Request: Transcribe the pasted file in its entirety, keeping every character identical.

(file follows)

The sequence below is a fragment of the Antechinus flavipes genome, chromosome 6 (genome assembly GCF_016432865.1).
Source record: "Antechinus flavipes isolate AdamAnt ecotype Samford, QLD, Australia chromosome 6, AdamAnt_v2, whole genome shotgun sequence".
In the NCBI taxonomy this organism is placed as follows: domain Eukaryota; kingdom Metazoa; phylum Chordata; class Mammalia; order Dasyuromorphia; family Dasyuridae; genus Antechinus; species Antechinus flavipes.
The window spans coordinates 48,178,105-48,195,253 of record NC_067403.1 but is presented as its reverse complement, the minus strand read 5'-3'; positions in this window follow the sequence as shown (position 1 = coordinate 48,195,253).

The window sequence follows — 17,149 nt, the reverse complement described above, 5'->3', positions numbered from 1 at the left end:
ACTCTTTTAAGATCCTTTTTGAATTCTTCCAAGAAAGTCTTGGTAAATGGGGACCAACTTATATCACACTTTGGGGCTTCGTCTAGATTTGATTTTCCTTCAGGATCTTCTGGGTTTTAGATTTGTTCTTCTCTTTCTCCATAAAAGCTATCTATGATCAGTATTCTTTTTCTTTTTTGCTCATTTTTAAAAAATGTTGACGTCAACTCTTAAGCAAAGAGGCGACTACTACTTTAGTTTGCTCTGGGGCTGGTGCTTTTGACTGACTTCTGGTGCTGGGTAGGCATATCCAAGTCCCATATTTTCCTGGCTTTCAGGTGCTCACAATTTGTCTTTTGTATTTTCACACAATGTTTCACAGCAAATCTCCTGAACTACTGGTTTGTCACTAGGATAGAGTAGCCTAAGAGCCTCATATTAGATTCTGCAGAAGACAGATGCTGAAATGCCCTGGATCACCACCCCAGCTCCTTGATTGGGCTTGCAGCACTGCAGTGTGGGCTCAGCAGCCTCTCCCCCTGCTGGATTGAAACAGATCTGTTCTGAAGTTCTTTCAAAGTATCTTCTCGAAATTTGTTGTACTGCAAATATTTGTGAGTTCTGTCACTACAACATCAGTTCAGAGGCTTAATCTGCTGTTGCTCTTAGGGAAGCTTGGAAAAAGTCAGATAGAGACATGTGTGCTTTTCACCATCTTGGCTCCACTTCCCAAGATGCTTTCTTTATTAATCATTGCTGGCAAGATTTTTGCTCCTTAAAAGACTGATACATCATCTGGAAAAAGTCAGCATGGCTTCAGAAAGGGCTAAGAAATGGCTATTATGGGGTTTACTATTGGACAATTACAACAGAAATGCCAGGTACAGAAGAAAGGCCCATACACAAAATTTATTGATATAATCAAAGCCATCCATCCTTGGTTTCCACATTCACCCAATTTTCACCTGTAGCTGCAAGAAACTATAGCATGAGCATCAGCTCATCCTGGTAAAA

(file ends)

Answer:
The sequence below is a fragment of the Antechinus flavipes genome, chromosome 6 (genome assembly GCF_016432865.1).
Source record: "Antechinus flavipes isolate AdamAnt ecotype Samford, QLD, Australia chromosome 6, AdamAnt_v2, whole genome shotgun sequence".
In the NCBI taxonomy this organism is placed as follows: domain Eukaryota; kingdom Metazoa; phylum Chordata; class Mammalia; order Dasyuromorphia; family Dasyuridae; genus Antechinus; species Antechinus flavipes.
The window spans coordinates 48,178,105-48,195,253 of record NC_067403.1 but is presented as its reverse complement, the minus strand read 5'-3'; positions in this window follow the sequence as shown (position 1 = coordinate 48,195,253).

The window sequence follows — 17,149 nt, the reverse complement described above, 5'->3', positions numbered from 1 at the left end:
ACTCTTTTAAGATCCTTTTTGAATTCTTCCAAGAAAGTCTTGGTAAATGGGGACCAACTTATATCACACTTTGGGGCTTCGTCTAGATTTGATTTTCCTTCAGGATCTTCTGGGTTTTAGATTTGTTCTTCTCTTTCTCCATAAAAGCTATCTATGATCAGTATTCTTTTTCTTTTTTGCTCATTTTTAAAAAATGTTGACGTCAACTCTTAAGCAAAGAGGCGACTACTACTTTAGTTTGCTCTGGGGCTGGTGCTTTTGACTGACTTCTGGTGCTGGGTAGGCATATCCAAGTCCCATATTTTCCTGGCTTTCAGGTGCTCACAATTTGTCTTTTGTATTTTCACACAATGTTTCACAGCAAATCTCCTGAACTACTGGTTTGTCACTAGGATAGAGTAGCCTAAGAGCCTCATATTAGATTCTGCAGAAGACAGATGCTGAAATGCCCTGGATCACCACCCCAGCTCCTTGATTGGGCTTGCAGCACTGCAGTGTGGGCTCAGCAGCCTCTCCCCCTGCTGGATTGAAACAGATCTGTTCTGAAGTTCTTTCAAAGTATCTTCTCGAAATTTGTTGTACTGCAAATATTTGTGAGTTCTGTCACTACAACATCAGTTCAGAGGCTTAATCTGCTGTTGCTCTTAGGGAAGCTTGGAAAAAGTCAGATAGAGACATGTGTGCTTTTCACCATCTTGGCTCCACTTCCCAAGATGCTTTCTTTATTAATCATTGCTGGCAAGATTTTTGCTCCTTAAAAGACTGATACATCATCTGGAAAAAGTCAGCATGGCTTCAGAAAGGGCTAAGAAATGGCTATTATGGGGTTTACTATTGGACAATTACAACAGAAATGCCAGGTACAGAAGAAAGGCCCATACACAAAATTTATTGATATAATCAAAGCCATCCATCCTTGGTTTCCACATTCACCCAATTTTCACCTGTAGCTGCAAGAAACTATAGCATGAGCATCAGCTCATCCTGGTAAAA